It doesn’t blow him away that he’s playing for a shot at the Super Bowl next Sunday in Philadelphia. It should, probably, but in any business, the only way to succeed is to keep the main thing the main thing; he wouldn’t be playing—in fact, he wouldn’t be in pro football as a smallish 6-footer with an average arm—if he got involved with the crazy stuff that surrounds the NFL. He explained after the game that it’s not hard to just play without getting into the hype.
“When I first got in against Miami,” he told me post-game, “it was like, ‘Man, I’m playing in the NFL. I’m showing the guys I can play.’ But that goes away. You have to do the job. At this point, it’s playoff football and all I can think about is what I have to do for my team. I don’t make it more than what it is. But yeah, to say that we’re going to the NFC Championship Game, obviously I’m very thankful and blessed to even be in this position.”
Playing at Iowa State, he said, “taught me how to be real about myself. I learned so much just with winning and being successful and then also losing some big games. I learned how to overcome some things, believe in myself, but also not be too high when things are great, or just because you’ve lost a couple games doesn’t mean you’re horrible. Honestly it was a blessing in disguise because when I came here for the NFL, I was already used to the sport being hard, and being coached hard, and it was always, ‘How can I get better?’ I think it’s allowed me to have some success.”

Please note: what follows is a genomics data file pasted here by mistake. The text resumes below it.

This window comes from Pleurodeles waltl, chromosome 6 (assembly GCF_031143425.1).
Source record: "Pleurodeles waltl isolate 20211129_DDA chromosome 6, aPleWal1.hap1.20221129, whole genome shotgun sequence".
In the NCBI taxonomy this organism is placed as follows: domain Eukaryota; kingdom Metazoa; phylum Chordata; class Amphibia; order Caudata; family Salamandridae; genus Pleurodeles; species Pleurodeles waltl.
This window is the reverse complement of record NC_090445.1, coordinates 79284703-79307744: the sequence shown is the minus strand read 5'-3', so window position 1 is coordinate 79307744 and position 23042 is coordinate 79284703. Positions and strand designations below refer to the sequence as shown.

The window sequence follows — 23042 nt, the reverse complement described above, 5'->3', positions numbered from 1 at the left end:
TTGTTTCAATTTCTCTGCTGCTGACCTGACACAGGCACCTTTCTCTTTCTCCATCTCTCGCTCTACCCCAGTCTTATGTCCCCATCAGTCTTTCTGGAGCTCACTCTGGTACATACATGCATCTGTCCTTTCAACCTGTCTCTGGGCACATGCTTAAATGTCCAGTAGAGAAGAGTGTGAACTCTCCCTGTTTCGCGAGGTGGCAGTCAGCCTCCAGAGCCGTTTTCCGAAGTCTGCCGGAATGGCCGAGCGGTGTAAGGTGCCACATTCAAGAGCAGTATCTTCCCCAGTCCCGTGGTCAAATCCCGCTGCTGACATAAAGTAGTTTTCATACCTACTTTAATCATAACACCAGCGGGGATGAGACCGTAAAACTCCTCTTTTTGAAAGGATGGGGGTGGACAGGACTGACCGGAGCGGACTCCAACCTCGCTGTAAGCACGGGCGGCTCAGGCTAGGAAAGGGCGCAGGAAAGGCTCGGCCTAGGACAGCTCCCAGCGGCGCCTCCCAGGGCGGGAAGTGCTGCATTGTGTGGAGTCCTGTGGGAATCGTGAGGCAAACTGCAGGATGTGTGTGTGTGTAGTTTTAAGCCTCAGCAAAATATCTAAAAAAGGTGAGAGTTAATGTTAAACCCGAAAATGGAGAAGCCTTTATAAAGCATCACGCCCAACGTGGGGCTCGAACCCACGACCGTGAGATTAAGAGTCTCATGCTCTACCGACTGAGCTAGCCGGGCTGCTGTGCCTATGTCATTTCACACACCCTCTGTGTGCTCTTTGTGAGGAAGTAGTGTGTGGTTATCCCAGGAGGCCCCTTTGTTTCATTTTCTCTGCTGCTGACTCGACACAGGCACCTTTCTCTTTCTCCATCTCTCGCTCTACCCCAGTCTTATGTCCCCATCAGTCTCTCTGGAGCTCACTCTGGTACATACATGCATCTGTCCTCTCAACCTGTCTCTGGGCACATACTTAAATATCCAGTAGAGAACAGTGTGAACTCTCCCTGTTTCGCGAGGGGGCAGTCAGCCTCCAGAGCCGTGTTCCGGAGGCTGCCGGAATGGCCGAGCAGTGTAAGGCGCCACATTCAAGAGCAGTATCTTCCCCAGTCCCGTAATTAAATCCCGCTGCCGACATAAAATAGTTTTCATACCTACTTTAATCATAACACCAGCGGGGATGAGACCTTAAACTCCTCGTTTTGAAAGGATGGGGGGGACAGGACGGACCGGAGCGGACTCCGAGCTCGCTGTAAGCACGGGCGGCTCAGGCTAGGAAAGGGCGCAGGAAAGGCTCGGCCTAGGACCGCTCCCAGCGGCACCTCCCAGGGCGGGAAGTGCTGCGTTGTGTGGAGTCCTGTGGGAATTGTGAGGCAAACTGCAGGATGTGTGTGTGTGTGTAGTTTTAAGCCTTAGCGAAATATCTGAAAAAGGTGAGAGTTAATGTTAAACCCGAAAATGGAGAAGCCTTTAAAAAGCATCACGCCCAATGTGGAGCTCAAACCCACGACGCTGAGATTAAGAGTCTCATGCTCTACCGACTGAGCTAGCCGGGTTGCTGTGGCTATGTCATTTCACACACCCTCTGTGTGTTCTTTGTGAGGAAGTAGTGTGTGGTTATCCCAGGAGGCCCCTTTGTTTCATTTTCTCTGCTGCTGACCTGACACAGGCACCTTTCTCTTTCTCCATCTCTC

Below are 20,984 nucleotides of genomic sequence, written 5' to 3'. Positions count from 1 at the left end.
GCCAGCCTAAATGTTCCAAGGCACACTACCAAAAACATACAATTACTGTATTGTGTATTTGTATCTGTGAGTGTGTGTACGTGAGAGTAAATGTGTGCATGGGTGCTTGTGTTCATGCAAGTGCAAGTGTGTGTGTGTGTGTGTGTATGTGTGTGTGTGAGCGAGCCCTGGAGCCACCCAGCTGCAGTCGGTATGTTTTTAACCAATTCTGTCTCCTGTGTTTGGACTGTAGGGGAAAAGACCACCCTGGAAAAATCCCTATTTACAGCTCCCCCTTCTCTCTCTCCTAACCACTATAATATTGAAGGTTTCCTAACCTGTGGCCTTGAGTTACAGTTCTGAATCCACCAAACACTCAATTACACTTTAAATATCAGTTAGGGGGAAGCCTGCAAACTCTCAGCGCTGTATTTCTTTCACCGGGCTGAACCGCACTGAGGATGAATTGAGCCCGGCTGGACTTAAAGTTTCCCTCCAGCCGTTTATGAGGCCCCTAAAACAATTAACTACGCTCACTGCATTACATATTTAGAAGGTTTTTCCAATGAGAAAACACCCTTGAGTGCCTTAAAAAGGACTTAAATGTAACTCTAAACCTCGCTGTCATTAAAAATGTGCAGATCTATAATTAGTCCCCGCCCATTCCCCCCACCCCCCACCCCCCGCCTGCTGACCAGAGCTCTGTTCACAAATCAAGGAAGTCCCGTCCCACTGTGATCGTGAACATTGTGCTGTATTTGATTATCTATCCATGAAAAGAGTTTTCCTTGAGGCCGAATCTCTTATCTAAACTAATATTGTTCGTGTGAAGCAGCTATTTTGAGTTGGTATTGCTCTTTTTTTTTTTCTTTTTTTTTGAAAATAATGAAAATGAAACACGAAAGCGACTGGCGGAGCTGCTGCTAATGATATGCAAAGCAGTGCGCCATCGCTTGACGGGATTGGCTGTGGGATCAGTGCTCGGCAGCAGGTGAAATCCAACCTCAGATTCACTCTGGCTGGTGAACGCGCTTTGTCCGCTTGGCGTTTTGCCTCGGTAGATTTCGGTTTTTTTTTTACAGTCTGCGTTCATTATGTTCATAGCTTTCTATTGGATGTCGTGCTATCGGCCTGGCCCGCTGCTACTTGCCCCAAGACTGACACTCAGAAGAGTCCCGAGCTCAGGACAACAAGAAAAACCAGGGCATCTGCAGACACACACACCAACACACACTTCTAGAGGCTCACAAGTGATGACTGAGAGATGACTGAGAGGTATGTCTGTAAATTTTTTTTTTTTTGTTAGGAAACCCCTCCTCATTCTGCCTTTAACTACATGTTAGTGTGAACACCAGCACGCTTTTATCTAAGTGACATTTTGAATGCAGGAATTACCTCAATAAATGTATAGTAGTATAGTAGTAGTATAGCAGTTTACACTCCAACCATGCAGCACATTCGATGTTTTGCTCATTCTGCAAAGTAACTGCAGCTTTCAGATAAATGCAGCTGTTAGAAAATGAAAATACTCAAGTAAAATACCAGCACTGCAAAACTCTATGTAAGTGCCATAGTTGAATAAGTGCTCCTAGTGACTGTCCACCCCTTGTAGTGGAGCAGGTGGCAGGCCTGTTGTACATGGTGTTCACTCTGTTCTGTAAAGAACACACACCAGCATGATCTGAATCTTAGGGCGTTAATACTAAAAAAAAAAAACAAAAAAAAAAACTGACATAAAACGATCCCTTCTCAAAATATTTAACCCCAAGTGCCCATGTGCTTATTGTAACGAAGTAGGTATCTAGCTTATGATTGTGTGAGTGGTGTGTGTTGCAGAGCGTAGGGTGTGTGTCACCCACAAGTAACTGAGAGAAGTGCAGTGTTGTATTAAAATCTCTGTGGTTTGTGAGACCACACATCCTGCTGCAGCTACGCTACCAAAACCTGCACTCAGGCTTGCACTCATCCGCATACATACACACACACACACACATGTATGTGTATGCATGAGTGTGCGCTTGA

In 2018, Purdy was a lightly recruited freshman from Arizona. Injuries and ineffectiveness by upperclassmen opened a spot for him, and Purdy got his first five starts as an 18-year-old true frosh. Often outmanned, much of Iowa State’s success hinged on the quarterback—such as in 2019 at Oklahoma. Purdy was matched against Jalen Hurts at quarterback and Purdy threw five touchdown passes. But his failed two-point conversion pass let the Sooners escape, 42-41.
“Not only did Brock have to have the maturity to come here, but then he has success right away and they put him on a pedestal,” Iowa State coach Matt Campbell said last week. “They crown him king right away. You gotta deal with the pressure, no different than an NFL quarterback. They’re expecting him to play elite all the time when we don’t have elite players always around him. We had some really good players around him but not like what he’s got right now. Learning how to fail was huge. It’s something we talked about a lot, quite honestly, in our program. Between 18 and 22 years old, you learn how to handle success and [you] most importantly learn how to handle failure—especially failure when you feel like it’s all on your shoulders 24/7. There was no McCaffrey here, no Deebo, no Aiyuk, no elite defense.
“In our program, he was trusted, he was an elite competitor, and he was tough. When you have those three qualities, there’s not many in our society that have all three of them. I think you’re seeing all of them come to fruition right now at the highest level.”
Purdy will be tested, again, Sunday in Philadelphia.
“I’ve heard they got a great fan base,” Purdy said, just before leaving the stadium Sunday night. “I hear they bring it for the whole game, for four quarters.”
You heard right, kid.